Stepping Outside Your Comfort Zone: We all love our comfort zones, but it’ll be the death of our dreams. It’s important to challenge ourselves to step out of this zone and try to do something new every week.

This could be attending a workshop, striking up a conversation with someone you don’t know, or taking a different route on your walk. These experiences can reveal hidden passions and values.

Resources for Professional Help:

Finding a Professional:

Additional Resources:

  • The National Alliance on Mental Illness (NAMI): NAMI offers support groups and resources for mental health concerns that can arise during a midlife crisis (
  • The American Psychological Association (APA): The APA offers resources and information on a variety of mental health topics, including midlife crisis (

Suggested Books:

  • “Finding Meaning in the Second Half of Life: How to Finally, Really Grow Up” by James Hollis
  • “Midlife: A Philosophical Guide” by Kieran Setiya
  • “The Second Half of Life: Opening the Eight Gates of Wisdom” by Angeles Arrien
  • “Falling Upward: A Spirituality for the Two Halves of Life” by Richard Rohr
  • “Life Reimagined: The Science, Art, and Opportunity of Midlife” by Barbara Bradley Hagerty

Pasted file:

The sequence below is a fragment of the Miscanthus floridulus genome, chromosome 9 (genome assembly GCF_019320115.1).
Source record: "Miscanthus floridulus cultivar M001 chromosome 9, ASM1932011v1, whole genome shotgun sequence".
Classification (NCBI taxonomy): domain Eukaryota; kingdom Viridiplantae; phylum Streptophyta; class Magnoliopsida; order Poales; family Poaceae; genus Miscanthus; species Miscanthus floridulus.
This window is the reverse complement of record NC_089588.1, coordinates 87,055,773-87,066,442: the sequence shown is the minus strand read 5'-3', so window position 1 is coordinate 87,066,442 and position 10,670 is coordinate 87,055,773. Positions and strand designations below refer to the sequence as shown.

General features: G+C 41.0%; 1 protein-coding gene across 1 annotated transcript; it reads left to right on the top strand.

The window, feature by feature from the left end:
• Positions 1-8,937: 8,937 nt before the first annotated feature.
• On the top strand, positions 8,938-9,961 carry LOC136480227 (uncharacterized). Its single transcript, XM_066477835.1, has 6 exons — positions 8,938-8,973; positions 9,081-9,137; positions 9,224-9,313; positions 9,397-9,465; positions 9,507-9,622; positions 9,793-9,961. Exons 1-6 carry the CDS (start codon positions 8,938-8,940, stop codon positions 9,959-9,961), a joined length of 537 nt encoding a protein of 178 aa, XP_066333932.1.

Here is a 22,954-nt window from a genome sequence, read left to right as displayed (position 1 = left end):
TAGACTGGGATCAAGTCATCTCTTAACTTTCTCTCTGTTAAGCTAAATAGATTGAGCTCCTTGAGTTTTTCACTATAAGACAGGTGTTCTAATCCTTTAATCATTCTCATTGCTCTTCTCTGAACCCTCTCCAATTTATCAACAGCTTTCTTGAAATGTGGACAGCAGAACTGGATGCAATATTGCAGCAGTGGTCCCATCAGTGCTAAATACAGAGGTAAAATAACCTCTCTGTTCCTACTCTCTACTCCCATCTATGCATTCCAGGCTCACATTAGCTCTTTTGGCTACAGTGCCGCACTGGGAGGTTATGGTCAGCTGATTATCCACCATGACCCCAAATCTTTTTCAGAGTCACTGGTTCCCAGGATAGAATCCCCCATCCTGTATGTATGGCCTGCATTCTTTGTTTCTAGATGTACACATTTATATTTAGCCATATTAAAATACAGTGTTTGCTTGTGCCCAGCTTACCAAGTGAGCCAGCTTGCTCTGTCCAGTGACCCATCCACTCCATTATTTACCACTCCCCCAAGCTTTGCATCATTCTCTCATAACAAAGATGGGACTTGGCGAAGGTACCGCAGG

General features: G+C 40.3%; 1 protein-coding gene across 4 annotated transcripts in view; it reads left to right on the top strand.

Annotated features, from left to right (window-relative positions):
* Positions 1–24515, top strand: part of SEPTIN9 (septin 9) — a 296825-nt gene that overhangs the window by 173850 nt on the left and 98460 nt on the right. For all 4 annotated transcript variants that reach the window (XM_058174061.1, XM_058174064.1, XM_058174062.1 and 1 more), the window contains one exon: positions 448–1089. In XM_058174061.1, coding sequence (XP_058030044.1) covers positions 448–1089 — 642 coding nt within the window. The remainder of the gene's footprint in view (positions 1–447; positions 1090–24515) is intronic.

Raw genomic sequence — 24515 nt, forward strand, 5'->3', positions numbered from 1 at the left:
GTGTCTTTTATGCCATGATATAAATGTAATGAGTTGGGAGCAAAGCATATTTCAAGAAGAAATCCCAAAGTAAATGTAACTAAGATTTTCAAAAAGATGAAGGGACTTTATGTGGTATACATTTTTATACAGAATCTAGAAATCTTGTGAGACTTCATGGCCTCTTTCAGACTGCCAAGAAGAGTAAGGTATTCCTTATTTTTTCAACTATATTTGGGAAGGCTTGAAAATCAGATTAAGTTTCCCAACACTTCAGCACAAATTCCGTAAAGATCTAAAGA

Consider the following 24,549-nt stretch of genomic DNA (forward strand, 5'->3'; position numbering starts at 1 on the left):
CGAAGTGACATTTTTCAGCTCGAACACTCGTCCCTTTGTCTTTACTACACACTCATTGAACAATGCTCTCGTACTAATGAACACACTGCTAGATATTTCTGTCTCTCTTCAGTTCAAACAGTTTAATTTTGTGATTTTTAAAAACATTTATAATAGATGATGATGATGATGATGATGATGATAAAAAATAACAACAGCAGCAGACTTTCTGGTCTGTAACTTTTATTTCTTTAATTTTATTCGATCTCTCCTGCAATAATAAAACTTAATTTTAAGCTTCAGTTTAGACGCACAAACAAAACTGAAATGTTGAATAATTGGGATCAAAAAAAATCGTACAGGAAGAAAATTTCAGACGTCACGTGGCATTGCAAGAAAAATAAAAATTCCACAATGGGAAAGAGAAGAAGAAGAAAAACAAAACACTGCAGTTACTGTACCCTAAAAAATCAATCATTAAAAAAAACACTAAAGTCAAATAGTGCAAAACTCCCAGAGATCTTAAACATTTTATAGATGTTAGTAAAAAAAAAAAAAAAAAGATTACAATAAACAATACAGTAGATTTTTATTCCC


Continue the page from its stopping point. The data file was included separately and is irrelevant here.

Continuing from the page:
• “The Middle Passage: From Misery to Meaning in Midlife” by James Hollis

Tip: Use online summaries or AI tools to get the book summaries before you go ahead and purchase anything. 


Now that you know and understand what a mid-life crisis is and why you are experiencing it, it’s important to work on yourself.

Nothing good will come out of this article if you don’t start working on yourself. It’s simple and easy and you only need consistency!

Try to do the self-reflection challenges to better understand yourself and your change values. Once you are more self-aware, you’ll find all the motivation in the world to start aligning your life toward your goals


Sai Subramaniam The digital Hope

Written by Sai Subramaniam

Sai has over 5 years of experience writing about mental health and productivity. He shares his thoughts about love, life, and business in this blog. His goal is to help people become the best version of themselves and is guided by experts in the psychology and mental health field to help educate everyone about lifestyle and productivity

Leave a Comment

Your email address will not be published. Required fields are marked *